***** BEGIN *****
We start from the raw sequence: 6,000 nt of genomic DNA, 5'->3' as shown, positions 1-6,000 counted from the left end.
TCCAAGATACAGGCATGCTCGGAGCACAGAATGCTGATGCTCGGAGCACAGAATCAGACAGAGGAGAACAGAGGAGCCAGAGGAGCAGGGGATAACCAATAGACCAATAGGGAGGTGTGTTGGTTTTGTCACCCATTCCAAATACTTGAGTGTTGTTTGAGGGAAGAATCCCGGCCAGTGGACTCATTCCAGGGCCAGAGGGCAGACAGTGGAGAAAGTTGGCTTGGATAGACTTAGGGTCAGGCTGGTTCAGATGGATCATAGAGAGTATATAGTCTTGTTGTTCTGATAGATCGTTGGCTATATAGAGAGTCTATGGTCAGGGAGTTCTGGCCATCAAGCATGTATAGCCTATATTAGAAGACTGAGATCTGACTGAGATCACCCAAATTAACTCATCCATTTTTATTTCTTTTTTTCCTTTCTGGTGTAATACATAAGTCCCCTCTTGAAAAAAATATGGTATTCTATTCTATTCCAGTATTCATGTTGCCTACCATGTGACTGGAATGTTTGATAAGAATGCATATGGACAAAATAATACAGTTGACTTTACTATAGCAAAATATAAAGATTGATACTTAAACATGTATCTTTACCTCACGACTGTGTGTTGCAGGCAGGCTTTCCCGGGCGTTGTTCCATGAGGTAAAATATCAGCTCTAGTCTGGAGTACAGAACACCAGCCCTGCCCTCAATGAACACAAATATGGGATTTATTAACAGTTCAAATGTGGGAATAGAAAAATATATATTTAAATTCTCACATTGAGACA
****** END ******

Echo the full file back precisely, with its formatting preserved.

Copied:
We start from the raw sequence: 6,000 nt of genomic DNA, 5'->3' as shown, positions 1-6,000 counted from the left end.
TCCAAGATACAGGCATGCTCGGAGCACAGAATGCTGATGCTCGGAGCACAGAATCAGACAGAGGAGAACAGAGGAGCCAGAGGAGCAGGGGATAACCAATAGACCAATAGGGAGGTGTGTTGGTTTTGTCACCCATTCCAAATACTTGAGTGTTGTTTGAGGGAAGAATCCCGGCCAGTGGACTCATTCCAGGGCCAGAGGGCAGACAGTGGAGAAAGTTGGCTTGGATAGACTTAGGGTCAGGCTGGTTCAGATGGATCATAGAGAGTATATAGTCTTGTTGTTCTGATAGATCGTTGGCTATATAGAGAGTCTATGGTCAGGGAGTTCTGGCCATCAAGCATGTATAGCCTATATTAGAAGACTGAGATCTGACTGAGATCACCCAAATTAACTCATCCATTTTTATTTCTTTTTTTCCTTTCTGGTGTAATACATAAGTCCCCTCTTGAAAAAAATATGGTATTCTATTCTATTCCAGTATTCATGTTGCCTACCATGTGACTGGAATGTTTGATAAGAATGCATATGGACAAAATAATACAGTTGACTTTACTATAGCAAAATATAAAGATTGATACTTAAACATGTATCTTTACCTCACGACTGTGTGTTGCAGGCAGGCTTTCCCGGGCGTTGTTCCATGAGGTAAAATATCAGCTCTAGTCTGGAGTACAGAACACCAGCCCTGCCCTCAATGAACACAAATATGGGATTTATTAACAGTTCAAATGTGGGAATAGAAAAATATATATTTAAATTCTCACATTGAGACA